Stephen Craggs puts region on the wheat-growing map

The North East is not generally reckoned to be a great wheat-growing area but one arable farmer has changed that by triumphing in a milling competition

Judging at East Close Farm, from left, Pat Thornton from the HGCA, Lincolnshire farmer Mark Ireland and Stephen Craggs
Judging at East Close Farm, from left, Pat Thornton from the HGCA, Lincolnshire farmer Mark Ireland and Stephen Craggs

The North East is not generally reckoned to be a great wheat-growing area but one arable farmer has changed that by triumphing in a milling competition.

Stephen Craggs has beaten off rivals from the traditional breadbasket areas of Berkshire and Kent to clinch first prize in the NABIM Milling Challenge.

A first-time entrant to the contest, he was presented with his trophy in a ceremony at the Ritz last week.

Stephen, who farms 750 hectares with father Ray and brother Ian at East Close Farm, Sedgefield, County Durham, said: “I’d been travelling up and down on business and seeing other crops from the train window. I thought ours were looking as good as those in other areas of the country.”

The family usually plant only the Solstice variety but because of the appalling weather conditions last year were unable to complete this sowing.

As a top-up they sowed the spring wheat Tybalt in March and the judges - Martin Savage of NABIM (the National Association of British and Irish Millers), Pat Thornton of HGCA, and Mark Ireland, a Lincolnshire farmer and former Farmers Weekly Arable Farmer of the Year - inspected both varieties when they visited East Close Farm at the end of June.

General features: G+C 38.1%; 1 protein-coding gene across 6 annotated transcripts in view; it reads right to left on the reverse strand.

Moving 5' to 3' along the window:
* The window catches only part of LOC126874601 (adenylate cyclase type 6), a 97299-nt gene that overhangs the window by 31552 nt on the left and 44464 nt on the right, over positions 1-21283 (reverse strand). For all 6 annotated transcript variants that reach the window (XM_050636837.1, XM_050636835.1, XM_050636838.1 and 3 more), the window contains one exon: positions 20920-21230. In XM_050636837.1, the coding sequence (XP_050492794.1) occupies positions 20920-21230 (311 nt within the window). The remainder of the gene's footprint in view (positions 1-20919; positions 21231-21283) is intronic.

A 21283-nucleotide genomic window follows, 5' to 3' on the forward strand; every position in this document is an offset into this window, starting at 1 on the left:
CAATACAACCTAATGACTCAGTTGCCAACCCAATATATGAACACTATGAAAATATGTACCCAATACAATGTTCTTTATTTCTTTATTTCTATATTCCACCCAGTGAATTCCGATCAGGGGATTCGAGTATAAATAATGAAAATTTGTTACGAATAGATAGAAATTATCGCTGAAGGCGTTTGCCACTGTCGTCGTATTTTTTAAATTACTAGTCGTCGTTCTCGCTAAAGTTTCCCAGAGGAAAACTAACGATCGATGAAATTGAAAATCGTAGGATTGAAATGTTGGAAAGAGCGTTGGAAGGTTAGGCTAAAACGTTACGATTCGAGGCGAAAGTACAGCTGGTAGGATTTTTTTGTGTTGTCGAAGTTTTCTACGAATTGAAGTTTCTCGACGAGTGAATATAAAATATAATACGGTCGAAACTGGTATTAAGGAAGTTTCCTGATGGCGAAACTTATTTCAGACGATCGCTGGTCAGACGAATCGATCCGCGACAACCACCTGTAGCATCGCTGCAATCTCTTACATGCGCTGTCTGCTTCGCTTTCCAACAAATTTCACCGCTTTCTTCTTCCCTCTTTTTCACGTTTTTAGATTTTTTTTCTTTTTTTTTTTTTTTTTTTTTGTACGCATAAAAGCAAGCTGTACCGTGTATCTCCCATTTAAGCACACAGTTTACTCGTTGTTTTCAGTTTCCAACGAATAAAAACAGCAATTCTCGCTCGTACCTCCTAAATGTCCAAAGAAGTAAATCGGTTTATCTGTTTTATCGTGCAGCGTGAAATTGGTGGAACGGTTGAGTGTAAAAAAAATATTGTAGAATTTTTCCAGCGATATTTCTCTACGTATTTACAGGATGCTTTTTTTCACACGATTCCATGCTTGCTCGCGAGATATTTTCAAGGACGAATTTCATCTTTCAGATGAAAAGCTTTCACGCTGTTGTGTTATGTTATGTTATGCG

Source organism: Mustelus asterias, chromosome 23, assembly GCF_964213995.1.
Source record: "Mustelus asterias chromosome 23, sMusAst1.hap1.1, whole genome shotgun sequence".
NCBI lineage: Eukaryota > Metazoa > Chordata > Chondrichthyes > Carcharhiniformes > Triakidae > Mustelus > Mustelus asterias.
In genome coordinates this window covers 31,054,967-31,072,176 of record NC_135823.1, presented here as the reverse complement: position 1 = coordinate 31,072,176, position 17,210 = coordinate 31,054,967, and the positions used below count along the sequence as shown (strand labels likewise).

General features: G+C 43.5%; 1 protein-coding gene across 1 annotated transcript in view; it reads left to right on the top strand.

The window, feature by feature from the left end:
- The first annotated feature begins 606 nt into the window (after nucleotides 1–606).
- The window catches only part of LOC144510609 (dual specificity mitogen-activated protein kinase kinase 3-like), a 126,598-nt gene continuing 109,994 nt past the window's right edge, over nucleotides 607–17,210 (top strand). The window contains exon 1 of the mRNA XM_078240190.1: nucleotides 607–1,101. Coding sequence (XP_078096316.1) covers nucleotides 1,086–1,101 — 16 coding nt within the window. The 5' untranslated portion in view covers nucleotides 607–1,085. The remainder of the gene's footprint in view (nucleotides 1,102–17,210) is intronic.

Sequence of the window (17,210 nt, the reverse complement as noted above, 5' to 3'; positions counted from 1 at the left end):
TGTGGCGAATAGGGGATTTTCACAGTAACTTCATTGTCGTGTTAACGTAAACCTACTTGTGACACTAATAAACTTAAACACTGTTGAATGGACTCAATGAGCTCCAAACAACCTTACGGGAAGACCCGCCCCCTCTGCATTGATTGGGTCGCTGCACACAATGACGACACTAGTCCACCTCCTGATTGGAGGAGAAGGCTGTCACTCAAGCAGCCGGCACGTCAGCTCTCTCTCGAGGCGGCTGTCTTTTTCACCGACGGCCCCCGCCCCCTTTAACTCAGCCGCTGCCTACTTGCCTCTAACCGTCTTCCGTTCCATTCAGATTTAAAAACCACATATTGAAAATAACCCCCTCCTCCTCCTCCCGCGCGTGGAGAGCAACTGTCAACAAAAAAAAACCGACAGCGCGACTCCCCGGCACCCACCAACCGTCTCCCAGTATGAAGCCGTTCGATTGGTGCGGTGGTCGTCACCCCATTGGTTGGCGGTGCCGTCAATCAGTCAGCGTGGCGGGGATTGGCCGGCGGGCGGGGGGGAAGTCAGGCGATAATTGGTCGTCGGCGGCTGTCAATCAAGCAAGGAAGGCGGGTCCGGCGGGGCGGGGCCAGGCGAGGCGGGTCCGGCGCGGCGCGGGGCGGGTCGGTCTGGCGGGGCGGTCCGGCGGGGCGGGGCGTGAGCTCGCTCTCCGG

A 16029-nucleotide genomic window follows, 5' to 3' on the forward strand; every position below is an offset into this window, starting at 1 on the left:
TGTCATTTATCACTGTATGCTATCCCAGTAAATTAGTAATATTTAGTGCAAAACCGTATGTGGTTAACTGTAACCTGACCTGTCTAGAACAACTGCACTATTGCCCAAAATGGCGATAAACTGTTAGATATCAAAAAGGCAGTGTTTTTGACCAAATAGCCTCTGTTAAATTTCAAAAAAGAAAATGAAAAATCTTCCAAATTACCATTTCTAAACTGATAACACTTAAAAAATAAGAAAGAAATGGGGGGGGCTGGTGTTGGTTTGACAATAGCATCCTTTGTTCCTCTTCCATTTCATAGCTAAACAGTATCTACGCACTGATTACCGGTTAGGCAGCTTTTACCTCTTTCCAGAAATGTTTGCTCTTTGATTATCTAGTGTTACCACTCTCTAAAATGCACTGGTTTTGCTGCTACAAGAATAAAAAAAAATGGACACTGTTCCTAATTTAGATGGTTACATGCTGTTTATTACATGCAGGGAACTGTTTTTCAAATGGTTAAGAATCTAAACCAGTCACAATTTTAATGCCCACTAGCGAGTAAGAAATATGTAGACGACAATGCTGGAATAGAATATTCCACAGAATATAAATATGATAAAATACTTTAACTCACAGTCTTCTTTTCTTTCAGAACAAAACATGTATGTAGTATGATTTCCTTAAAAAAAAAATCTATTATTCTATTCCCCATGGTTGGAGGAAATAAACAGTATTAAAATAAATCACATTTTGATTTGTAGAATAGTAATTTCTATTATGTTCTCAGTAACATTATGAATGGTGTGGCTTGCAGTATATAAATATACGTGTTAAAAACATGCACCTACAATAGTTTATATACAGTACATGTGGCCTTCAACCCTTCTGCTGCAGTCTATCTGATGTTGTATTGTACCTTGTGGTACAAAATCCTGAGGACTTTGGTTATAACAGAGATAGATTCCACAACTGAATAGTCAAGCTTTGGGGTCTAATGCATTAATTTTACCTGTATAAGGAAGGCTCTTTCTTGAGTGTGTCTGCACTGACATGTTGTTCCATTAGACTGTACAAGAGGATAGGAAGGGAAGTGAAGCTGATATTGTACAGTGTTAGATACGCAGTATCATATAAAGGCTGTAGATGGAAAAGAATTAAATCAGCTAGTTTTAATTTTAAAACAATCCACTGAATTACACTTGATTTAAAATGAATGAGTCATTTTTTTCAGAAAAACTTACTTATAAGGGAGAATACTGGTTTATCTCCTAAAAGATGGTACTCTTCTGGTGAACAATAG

Stephen said: “‘We had a difficult season last year, autumn was particularly difficult, but we seemed to manage not so bad. I thought there was a chance to put myself against the rest of the country.”

A spokeswoman for NABIM said the judges had been impressed by the fact that although the North East is not the easiest area to grow wheat in, Stephen had achieved success despite natural challenges. Father Ray said the farm was buffeted by cold winds, sea frets and was in the shadow of the Pennines.

Stephen credited his team, saying: “We all work hard on the farm, the lads work hard. We didn’t do anything different this year. I thinksuccess was due to attention to detail, and fertilising.”

He uses ammonium sulphate and ammonium nitrate. Biggest customer for his wheat is ADM and it also goes into Warburtons and Hovis bread and Jacob’s Cream Crackers through Bradshaws of Driffield.

There are no plans to enter next year. Instead Stephen plans to concentrate on new-build projects on the farm, having invested last year in a gravity separation plant.

Growing quality wheat consistently is a difficult task. Stephen said: “The North East isn’t known for growing wheat and I think it’s great that a farmer from our region has won this contest.”

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